Long Live Larry The Lobster!!!
First off, I was shocked to find back to back above average shows without the need of a "for this season," especially since I know very little of Daniel J. Travanti. Other than knowing he was part of Hill Street Blues, which was another bedtime show that to this day causes a Pavlovian response of anger because I hated being sent off to sleep from a very early age, I know nothing of this man.
Next, I had doubts about this episode once I saw that it was a publicity stunt show. Since I wasn't a pre-viewing fan of Daniel J. Travanti, I assumed that all of the energy of the episode would go toward the stunt while the rest of the show would be bland, but that was far from the case.
Not only was I impressed by how well Daniel J. Travanti did as a host but I was extremely impressed with the fact that the viewing audience opted to save Larry The Lobster. Based on Saturday Night Live's history of killing animals on live TV I was fully expecting a kill vote to the point where I planned a PETA based subtitle even though I'm sure that they'd be against this either way.
I'm willing to bet that if this stunt happened in the '70s with the original cast, Larry The Lobster would have never stood a chance. Between Aykroyd who loved throwing animals in a blender, and Al Franken torturing live bugs for laughs, I doubt that they would have even waited for a vote.
In the end, I actually found this to be an interesting experiment. Where I don't really agree with the idea of killing anything just for the sake of humor, if it did end up being a kill vote all we'd see is a meal being cooked in a traditional way. I'm sure that someone would have eaten it, unlike the animals that died only to be demolished as a bit to then be thrown away.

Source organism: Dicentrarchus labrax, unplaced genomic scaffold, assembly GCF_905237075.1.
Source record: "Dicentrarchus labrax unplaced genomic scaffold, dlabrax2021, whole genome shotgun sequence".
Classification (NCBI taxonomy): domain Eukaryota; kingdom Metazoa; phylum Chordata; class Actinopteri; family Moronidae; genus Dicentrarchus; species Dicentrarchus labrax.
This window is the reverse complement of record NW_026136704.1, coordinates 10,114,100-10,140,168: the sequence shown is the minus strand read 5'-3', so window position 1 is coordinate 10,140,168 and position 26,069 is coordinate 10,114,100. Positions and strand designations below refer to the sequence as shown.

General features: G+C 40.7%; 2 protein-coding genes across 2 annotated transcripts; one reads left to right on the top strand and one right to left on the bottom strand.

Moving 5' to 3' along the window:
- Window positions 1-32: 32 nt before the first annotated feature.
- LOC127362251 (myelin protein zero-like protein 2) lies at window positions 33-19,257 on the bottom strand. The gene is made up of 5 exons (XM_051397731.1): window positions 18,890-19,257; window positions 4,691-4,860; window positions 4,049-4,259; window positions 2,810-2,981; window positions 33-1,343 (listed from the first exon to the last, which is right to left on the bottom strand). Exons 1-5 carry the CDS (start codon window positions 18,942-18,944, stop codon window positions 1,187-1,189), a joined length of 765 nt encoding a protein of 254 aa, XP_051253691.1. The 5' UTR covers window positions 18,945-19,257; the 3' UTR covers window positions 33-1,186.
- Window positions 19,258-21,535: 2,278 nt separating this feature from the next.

I'm sure real animal activists would even think that I am off on my stance, but I'm just sharing my opinion before I move on to share what I saw. With that, I give you...
The Wicker Breakdown:
This week's episode starts with we start in a restaurant kitchen as the waiter and chef pick put a lobster to cook for a customer. Just as the cook goes to pot the lobster into the boiling water, Eddie Murphy steps in to save him. He then gives a spiel about how it's wrong to cook a lobster alive and then puts the life of "Larry The Lobster" into the hands of a voting home audience using a 1-900 number the way a current show would use Twitter for a live vote.
And, we're back to skipping the huddle as we go straight to Daniel J. Travanti's opening monolog where he talks about his TV role as a cop and then goes on a ride along with a real New York City cop and finds out how mundane the job is compared to the scripted world of TV. They do attend a domestic dispute in progress, but when the fighting couple notices Daniel, they get so excited by his stardom that they stop to ask for an autograph before getting right back into their fight.
We then get introduced to the Whiners who are a couple that whines about everything. In this installment, they are at a crowded restaurant to celebrate their anniversary where they get special treatment from being such squeaky wheels.
Next, we go to a celebrity impersonator agency where Christine comes in claiming to have the best Ethel Merman. The agent then points out that everybody does an Ethel Merman impersonation then has everyone in the room do their Merman impersonation, including Eddie Murphy who is just there to deliver lunch. The agent then breaks the scene and heads into the audience to prove that literally, everyone does a Merman impersonation.